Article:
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College Admissions

Financial Aid Basics

Many high school seniors have spent winter break polishing college applications in the hope of getting into that dream school. Now it’s time for their parents to spend hours hunched over intimidating forms. Because getting into college is one thing, paying for it is another.

Very few families can pay $40,000 a year for a private college. That’s why the financial aid office is as important as the admissions office. They won’t necessarily give you what you want, but they’ll try to give you what you need.

Colleges that have a need-blind admission policy make their admissions decisions without even looking at whether a student has applied for financial aid. Most of the very selective schools fall in this category, and some of them also guarantee to meet demonstrated financial need. Some schools that try to be need-blind during the admissions process do consider financial need when they are taking students off a waiting list, since by that time, financial aid resources have often been depleted.

Most schools use the Free Application for Federal Student Aid (FAFSA) to determine eligibility not only for federal and state aid, but also for their own institutional aid. The FAFSA can be filed after January 1, and if you do it online, you should receive a Student Aid Report within a few days. The most important piece of information on the report is the Expected Family Contribution (EFC), which is the figure the colleges will use in putting together financial aid packages. The difference between your EFC and the cost of attending is your financial need.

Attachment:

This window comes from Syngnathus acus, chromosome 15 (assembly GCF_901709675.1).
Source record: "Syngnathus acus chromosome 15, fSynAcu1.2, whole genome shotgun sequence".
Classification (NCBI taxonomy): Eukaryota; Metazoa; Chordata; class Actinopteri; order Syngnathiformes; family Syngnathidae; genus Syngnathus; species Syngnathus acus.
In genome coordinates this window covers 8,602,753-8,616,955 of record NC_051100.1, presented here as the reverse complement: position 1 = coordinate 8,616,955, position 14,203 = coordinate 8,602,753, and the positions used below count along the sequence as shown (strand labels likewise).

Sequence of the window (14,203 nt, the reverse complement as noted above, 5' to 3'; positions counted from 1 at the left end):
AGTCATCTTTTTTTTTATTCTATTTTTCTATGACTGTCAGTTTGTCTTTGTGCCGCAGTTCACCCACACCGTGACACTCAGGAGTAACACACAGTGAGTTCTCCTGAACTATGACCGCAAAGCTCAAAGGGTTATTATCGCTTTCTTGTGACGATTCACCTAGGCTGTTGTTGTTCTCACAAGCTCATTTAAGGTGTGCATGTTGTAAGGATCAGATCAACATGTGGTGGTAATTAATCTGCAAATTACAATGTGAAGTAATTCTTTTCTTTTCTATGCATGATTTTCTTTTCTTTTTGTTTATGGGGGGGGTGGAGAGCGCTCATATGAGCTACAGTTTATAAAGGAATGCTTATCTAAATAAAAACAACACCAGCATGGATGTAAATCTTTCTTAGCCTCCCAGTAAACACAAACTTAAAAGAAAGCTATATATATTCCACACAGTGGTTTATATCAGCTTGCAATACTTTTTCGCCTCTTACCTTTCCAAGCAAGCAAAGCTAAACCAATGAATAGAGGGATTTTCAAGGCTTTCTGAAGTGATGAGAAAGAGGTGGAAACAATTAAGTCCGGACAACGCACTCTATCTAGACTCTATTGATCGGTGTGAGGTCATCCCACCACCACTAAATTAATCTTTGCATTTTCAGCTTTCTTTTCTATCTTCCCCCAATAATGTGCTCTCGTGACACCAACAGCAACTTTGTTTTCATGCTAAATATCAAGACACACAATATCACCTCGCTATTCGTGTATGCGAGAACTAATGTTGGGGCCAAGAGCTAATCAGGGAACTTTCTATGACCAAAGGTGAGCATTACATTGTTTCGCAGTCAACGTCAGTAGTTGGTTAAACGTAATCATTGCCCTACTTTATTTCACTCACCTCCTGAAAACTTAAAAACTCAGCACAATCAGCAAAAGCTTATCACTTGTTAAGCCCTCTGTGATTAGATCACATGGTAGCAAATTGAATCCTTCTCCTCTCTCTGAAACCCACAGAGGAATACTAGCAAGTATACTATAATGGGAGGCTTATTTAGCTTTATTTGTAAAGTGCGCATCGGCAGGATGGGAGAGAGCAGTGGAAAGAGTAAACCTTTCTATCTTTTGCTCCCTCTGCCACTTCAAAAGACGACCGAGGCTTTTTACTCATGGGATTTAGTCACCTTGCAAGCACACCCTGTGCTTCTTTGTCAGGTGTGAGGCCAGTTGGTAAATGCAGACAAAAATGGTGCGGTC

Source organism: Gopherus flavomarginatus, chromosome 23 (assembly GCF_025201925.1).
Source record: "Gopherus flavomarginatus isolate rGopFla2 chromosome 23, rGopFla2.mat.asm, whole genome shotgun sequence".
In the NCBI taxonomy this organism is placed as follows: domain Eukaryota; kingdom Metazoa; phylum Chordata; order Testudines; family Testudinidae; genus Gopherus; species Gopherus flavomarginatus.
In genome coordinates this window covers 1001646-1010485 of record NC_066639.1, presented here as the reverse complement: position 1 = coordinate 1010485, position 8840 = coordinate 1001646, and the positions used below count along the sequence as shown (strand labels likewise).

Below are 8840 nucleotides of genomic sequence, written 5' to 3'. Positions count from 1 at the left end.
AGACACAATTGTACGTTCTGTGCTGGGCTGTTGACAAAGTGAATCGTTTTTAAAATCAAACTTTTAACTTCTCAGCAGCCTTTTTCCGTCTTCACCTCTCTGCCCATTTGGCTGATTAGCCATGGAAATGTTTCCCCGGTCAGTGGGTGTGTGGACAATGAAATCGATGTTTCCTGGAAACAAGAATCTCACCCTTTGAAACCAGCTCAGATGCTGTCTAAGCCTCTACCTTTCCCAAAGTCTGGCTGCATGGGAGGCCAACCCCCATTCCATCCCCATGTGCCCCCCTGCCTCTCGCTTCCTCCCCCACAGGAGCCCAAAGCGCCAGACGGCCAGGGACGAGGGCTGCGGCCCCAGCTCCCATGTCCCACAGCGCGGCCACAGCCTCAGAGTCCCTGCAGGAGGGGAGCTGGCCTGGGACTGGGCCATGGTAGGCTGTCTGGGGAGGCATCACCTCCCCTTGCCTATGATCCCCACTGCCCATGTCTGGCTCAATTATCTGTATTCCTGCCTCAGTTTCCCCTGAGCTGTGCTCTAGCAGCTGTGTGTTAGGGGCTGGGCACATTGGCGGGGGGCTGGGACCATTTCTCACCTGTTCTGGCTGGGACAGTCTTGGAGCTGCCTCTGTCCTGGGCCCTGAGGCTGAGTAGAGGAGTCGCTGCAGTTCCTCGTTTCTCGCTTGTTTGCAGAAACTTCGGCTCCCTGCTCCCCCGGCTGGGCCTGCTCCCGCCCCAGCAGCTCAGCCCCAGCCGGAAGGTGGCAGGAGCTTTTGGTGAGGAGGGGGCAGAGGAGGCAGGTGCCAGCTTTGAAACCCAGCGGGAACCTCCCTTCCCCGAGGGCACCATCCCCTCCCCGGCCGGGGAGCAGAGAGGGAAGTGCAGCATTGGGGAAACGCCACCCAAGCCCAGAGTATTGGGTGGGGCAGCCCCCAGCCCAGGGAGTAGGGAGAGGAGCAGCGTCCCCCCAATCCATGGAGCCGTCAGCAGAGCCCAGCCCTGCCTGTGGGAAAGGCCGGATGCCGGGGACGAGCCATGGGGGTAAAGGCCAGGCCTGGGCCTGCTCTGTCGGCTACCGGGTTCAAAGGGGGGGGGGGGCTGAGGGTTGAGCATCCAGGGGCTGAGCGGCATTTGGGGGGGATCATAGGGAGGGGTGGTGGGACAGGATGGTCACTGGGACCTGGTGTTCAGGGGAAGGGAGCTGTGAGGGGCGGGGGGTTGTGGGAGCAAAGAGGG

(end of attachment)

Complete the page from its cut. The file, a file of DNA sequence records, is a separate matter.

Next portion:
For example, if the annual, total cost of attending a school is $32,000 and your EFC is $14,000, your financial need is $18,000. The financial aid office will then put together a package of grants, loans and work-study to cover as much of the gap as possible.

While all schools will use the same EFC in addressing financial need, they can have very different ways of meeting that need. Some well-endowed schools have the ability and commitment to meet that need mostly or entirely through grants. This means a student can be blissfully debt-free at graduation.

Financial aid packages can vary even among schools that seem similar. A student’s third choice school may offer a lot of grant money while his first choice school’s package is primarily loans. Being able to graduate without facing years of monthly loan payments can be a very good reason to move school number three to the top of the list.

Students who plan to attend college in California may qualify for a Cal State Grant. Eligibility is based on grade point average (3.0 minimum) as well as financial need. Income and asset ceilings for Cal Grants are adjusted annually. The FAFSA and a GPA Verification Form must be filed by March 2. If your child’s school does not automatically file GPAs with the California Student Aid Commission, ask for a certified form that you can submit. Even a student who plans to spend two years at a community college before transferring to a four-year institution should apply for a Cal Grant, which can be reserved for up to three years. Learn more about Cal Grants and check income and asset ceilings at www.csac.ca.gov.

The earlier the better when it comes to applying for financial aid. Colleges have limited resources, and once the money is gone, that’s it.

To complete the FAFSA, go to www.fafsa.ed.gov. Many private colleges also require the CSS/Financial Aid PROFILE. You can find out what schools require the PROFILE and register online at www.collegeboard.com. A good website for financial aid information is www.finaid.org.

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